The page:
Grace Watanabe, who was among the thousands of Japanese Americans forcibly detained in U.S. internment camps during World War II, has passed away at the age of 100.
A warrior of grace:
Watanabe suffered a stroke that resulted in her death at Advocate Lutheran General Hospital in Park Ridge on Tuesday, reported the Chicago Sun-Times
- The concentration camp survivor died with a pending lawsuit against Symphony Residences, a nursing home in the Lincoln Park neighborhood of Chicago.
- Employees of the nursing home allegedly swindled Watanabe out of $750,000 during her stay, according to an earlier report.
- Symphony employees reportedly siphoned Watanabe’s life savings by forging checks and stealing her ATM card, using the money for jewelry and travel, among other things.
- Upon learning about the abuse, Cook County Public Guardian Charles Golbert moved Watanabe to a different care facility in 2018 and filed a lawsuit against the offending nursing home.
- In 2019, Golbert accused Symphony owners of attempting to delay litigation by refusing to sit for depositions.
- “It’s not clear how much longer she’ll be with us,” Golbert was quoted as saying. “And I think they’re hoping they’ll get off the hook if she dies because as long as she’s alive, they know 100 percent that I’ll be going after them aggressively.”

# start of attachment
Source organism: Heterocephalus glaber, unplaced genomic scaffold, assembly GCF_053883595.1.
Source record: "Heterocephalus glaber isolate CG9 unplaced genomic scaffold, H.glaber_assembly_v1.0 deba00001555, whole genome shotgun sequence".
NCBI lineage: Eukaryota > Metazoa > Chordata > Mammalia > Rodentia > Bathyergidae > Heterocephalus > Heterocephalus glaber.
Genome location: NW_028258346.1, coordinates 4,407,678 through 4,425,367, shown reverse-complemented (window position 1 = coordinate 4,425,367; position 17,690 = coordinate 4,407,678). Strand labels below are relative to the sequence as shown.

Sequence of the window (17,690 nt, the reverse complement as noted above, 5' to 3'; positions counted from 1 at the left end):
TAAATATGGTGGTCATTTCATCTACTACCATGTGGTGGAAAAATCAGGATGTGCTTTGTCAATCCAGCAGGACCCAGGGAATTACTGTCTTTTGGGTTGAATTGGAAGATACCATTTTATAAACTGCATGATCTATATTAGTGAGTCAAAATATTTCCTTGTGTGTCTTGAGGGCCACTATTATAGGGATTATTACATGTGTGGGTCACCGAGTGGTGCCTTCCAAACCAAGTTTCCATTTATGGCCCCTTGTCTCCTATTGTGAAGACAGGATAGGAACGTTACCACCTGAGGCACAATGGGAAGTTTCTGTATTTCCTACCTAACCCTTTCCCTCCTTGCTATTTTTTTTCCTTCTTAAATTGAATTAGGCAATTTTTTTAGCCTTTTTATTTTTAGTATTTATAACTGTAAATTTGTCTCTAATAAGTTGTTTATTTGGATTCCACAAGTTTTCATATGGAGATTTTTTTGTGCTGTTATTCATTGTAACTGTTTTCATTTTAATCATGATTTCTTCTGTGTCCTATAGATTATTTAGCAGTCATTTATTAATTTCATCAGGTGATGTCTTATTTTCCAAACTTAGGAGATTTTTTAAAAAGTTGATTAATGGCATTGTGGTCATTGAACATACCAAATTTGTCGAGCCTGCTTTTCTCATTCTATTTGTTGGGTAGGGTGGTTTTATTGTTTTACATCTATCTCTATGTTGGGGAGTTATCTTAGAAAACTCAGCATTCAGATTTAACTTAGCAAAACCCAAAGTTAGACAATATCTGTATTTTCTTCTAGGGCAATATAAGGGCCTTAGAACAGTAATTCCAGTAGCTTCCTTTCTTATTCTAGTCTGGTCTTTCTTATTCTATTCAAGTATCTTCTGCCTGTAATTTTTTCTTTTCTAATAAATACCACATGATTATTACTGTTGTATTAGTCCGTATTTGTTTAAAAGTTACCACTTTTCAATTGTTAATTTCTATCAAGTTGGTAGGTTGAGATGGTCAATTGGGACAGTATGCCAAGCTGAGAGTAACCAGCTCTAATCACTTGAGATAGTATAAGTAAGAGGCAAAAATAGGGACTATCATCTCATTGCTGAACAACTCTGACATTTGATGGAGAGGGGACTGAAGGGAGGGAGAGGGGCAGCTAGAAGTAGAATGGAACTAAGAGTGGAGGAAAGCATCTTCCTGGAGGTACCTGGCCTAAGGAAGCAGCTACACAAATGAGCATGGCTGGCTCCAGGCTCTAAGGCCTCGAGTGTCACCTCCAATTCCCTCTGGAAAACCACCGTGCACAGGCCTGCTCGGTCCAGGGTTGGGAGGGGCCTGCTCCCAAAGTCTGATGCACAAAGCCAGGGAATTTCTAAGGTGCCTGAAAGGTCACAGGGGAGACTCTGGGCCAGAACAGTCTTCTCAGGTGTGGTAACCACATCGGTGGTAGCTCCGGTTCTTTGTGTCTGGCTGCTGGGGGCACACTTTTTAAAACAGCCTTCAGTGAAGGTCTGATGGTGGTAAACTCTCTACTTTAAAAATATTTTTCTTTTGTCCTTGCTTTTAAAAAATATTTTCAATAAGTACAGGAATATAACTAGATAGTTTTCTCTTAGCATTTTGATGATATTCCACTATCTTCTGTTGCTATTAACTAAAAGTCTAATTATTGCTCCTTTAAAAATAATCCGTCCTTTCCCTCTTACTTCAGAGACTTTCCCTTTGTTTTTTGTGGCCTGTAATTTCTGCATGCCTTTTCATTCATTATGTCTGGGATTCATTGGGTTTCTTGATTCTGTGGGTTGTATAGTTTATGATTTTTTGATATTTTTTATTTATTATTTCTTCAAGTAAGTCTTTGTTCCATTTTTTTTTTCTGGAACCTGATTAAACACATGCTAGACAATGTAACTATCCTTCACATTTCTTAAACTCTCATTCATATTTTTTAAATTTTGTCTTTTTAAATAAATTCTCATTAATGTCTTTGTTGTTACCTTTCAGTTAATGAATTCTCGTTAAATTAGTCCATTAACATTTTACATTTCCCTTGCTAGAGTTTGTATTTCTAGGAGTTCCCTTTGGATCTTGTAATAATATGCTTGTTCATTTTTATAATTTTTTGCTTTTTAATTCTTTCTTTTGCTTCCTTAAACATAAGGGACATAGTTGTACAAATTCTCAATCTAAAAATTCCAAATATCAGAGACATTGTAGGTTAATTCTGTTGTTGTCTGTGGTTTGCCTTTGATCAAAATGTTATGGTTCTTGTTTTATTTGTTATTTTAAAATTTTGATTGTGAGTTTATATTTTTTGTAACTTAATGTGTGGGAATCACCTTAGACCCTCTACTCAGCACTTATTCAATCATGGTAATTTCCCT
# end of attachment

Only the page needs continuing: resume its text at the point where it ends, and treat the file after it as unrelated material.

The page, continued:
Her fight continues: The lawsuit, which is set to proceed even after Watanabe’s death, seeks to retrieve the money allegedly stolen from her, with an additional amount for punitive damages, according to Golbert.
- Executives and individual employees from Symphony were included in the lawsuit, which alleges that executives were aware of the theft but failed to report it to authorities
- Watanabe’s chosen beneficiaries Misericordia and Mercy Home for Boys and Girls would take over the case and become administrators of her estate moving forward.
- Chicago’s Japanese community has expressed its support for Watanabe through the years by sending letters and food.
Born in Santa Cruz, Calif., in 1921, Watanabe was held in the Poston internment camp in Arizona from 1942 to 1946. Upon her release, she earned a bachelor’s degree in English from the University of Illinois in Chicago.